(A) A tanglegram of our Nextstrain consensus tree (left) and COG-UK tree from 4/24 (right). Each tree has 422 samples. (B) The COG-UK lineages having the highest Jaccard similarity coefficient (J) with each Nextstrain consensus (NS) named clade and vice versa. Big clades defined in Fig 11 (those containing 200 or more samples in the Fig 11A trees) are in bold. Lineages in ‘N/A’ (B.1.3, B.1.p2 and B.1.p21) were pruned out as a result of restricting the trees to common samples. (C) A tanglegram of our tree produced after masking all lab-associated and extremal variants except 11083 (left) and COG-UK tree from 4/24 (right). Each tree has 4172 samples and the samples (branches) have been colored based on COG-UK lineage labels.

We also observed good overall congruence between the tree that we produced after removing lab-associated and extremal variants (except 11083, see above) and the COG-UK tree (Fig 12C). Here, the sample size is much larger, 4172, allowing for a much more quantitative comparison. The correspondence between the two trees is very high with normalized entropy weighted total distance of just 0.12. Because lab-associated and extremal variants were used in the COG-UK tree but not in our tree, this consistency among topologies supports our assertion that the effect of lab-associated and extremal variants will typically not result in large-scale reorganizations of large clades across the phylogeny. Each tree, including our Nextstrain “consensus”, is available for visualization through the UCSC Genome Browser (Fig 8, S6).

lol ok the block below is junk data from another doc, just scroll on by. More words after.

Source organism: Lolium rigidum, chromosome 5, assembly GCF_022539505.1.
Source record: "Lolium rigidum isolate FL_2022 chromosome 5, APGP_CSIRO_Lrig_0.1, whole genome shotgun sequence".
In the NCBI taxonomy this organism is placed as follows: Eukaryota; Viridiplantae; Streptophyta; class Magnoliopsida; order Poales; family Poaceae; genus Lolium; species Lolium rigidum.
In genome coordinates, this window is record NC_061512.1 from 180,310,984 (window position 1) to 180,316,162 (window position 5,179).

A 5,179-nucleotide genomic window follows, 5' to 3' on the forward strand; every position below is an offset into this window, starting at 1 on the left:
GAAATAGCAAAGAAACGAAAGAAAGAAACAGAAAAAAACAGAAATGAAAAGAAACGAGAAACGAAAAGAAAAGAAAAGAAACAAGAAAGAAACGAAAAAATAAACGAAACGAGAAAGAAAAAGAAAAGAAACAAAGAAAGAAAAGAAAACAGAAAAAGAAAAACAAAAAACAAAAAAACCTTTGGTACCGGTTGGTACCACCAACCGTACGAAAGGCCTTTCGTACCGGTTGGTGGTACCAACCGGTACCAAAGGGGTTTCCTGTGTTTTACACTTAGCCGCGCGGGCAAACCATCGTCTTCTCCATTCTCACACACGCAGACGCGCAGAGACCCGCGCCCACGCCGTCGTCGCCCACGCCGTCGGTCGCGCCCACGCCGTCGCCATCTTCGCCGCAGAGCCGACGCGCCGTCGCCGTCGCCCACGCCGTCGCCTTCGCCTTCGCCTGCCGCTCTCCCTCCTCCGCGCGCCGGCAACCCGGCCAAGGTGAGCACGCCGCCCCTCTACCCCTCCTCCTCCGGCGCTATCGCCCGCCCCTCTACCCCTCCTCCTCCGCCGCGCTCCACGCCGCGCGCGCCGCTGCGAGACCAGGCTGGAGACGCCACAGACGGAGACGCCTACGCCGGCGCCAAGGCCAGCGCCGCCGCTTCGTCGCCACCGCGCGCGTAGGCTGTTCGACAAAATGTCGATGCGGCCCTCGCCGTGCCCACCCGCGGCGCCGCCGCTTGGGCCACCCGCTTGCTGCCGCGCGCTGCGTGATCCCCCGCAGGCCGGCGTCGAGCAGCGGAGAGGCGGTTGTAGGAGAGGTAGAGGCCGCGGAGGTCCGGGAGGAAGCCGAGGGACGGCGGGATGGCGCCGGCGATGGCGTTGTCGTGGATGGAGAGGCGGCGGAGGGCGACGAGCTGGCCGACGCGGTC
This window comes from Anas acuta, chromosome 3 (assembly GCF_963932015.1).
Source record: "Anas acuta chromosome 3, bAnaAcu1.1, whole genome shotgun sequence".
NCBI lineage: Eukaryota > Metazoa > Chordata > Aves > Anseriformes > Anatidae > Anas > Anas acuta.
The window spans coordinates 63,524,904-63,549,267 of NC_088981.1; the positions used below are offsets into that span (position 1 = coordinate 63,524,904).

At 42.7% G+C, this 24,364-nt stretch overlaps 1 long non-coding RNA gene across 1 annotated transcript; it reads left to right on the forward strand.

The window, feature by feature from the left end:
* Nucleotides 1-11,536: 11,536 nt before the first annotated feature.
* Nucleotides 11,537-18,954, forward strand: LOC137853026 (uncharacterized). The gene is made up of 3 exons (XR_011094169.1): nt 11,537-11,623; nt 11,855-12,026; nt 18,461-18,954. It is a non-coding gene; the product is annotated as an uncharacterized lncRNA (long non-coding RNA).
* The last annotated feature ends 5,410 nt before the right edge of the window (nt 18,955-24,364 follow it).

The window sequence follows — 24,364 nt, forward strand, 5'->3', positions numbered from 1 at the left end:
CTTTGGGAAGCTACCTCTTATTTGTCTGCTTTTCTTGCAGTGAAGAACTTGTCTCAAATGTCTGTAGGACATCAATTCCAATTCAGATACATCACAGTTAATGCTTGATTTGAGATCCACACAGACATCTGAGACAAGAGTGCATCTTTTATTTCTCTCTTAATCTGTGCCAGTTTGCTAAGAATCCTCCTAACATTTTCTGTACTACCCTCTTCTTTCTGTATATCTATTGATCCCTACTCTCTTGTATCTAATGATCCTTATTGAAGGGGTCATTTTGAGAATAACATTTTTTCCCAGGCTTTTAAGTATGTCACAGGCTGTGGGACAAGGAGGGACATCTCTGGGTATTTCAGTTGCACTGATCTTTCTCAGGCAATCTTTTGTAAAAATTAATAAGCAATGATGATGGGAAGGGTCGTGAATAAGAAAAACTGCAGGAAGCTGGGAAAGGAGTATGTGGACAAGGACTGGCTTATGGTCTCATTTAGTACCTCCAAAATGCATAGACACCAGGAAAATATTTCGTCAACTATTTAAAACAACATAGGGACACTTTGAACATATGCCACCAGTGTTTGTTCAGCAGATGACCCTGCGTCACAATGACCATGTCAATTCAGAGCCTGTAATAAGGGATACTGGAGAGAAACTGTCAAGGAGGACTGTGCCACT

Powerful tools for visualizing and interpreting differences among phylogenies

Different analysis goals require varying levels of phylogenetic resolution and certainty, and it is very likely that hundreds of partially independent phylogenies will be produced studying SARS-CoV-2 evolution. For that reason, we have sought to provide the community with effective methods for tree-based comparisons. In particular, here we provide (1) improved methods for quantitative comparison among trees at the level of whole topologies and at individual nodes; (2) an extremely rapid tanglegram clade rotation method for visualization of differences among tree topologies; and (3) dynamic tree visualization capabilities within the SARS-CoV-2 Genome Browser. Importantly, each method that we present scales well to thousands of samples, and is integrated into the SARS-CoV-2 Genome Browser to facilitate rapid comparison with existing phylogenetic datasets, and to cross-reference sites to molecular information relevant to basic biology, diagnostics, and therapy. Software to run each analysis is available from

Conclusion and outlook